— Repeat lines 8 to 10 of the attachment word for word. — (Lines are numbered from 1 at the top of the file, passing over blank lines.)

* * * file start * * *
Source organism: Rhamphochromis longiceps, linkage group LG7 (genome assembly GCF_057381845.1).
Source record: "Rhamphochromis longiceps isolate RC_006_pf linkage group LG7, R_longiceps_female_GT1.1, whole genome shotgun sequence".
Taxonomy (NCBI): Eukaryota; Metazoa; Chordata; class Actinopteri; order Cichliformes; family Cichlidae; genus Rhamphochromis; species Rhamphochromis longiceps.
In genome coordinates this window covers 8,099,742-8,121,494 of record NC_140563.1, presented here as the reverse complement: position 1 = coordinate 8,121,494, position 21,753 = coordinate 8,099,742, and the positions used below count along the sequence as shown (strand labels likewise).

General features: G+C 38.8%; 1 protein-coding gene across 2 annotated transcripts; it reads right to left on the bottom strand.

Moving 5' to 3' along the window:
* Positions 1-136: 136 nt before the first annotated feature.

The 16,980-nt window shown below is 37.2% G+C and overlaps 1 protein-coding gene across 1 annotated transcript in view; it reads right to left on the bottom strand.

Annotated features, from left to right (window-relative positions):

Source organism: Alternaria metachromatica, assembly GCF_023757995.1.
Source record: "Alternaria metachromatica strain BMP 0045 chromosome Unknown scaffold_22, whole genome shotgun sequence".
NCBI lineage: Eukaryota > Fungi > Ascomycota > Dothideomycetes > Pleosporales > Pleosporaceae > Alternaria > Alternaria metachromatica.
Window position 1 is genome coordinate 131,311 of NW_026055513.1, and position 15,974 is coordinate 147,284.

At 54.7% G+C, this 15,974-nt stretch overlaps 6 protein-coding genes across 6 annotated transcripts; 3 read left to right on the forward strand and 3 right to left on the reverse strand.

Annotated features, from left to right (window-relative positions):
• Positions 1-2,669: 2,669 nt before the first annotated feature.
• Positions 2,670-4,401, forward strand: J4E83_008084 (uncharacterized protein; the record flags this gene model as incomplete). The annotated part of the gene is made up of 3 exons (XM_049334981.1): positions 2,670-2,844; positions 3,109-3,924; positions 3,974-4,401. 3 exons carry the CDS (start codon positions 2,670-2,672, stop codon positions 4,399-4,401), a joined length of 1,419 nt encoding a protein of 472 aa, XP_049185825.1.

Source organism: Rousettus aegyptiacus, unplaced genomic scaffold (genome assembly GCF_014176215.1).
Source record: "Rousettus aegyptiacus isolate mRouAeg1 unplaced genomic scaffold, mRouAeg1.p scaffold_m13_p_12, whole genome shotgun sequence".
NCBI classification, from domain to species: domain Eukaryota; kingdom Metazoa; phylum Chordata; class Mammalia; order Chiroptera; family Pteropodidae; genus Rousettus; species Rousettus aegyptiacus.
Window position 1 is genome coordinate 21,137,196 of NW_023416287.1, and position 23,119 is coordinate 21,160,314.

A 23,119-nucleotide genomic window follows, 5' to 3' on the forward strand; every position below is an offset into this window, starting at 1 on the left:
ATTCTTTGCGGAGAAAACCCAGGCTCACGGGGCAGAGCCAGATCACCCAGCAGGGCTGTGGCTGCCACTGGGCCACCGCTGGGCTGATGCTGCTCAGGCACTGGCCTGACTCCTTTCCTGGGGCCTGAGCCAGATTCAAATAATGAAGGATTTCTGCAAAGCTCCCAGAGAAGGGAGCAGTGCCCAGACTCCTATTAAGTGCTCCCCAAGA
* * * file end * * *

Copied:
The 16,980-nt window shown below is 37.2% G+C and overlaps 1 protein-coding gene across 1 annotated transcript in view; it reads right to left on the bottom strand.

Annotated features, from left to right (window-relative positions):

Source organism: Alternaria metachromatica, assembly GCF_023757995.1.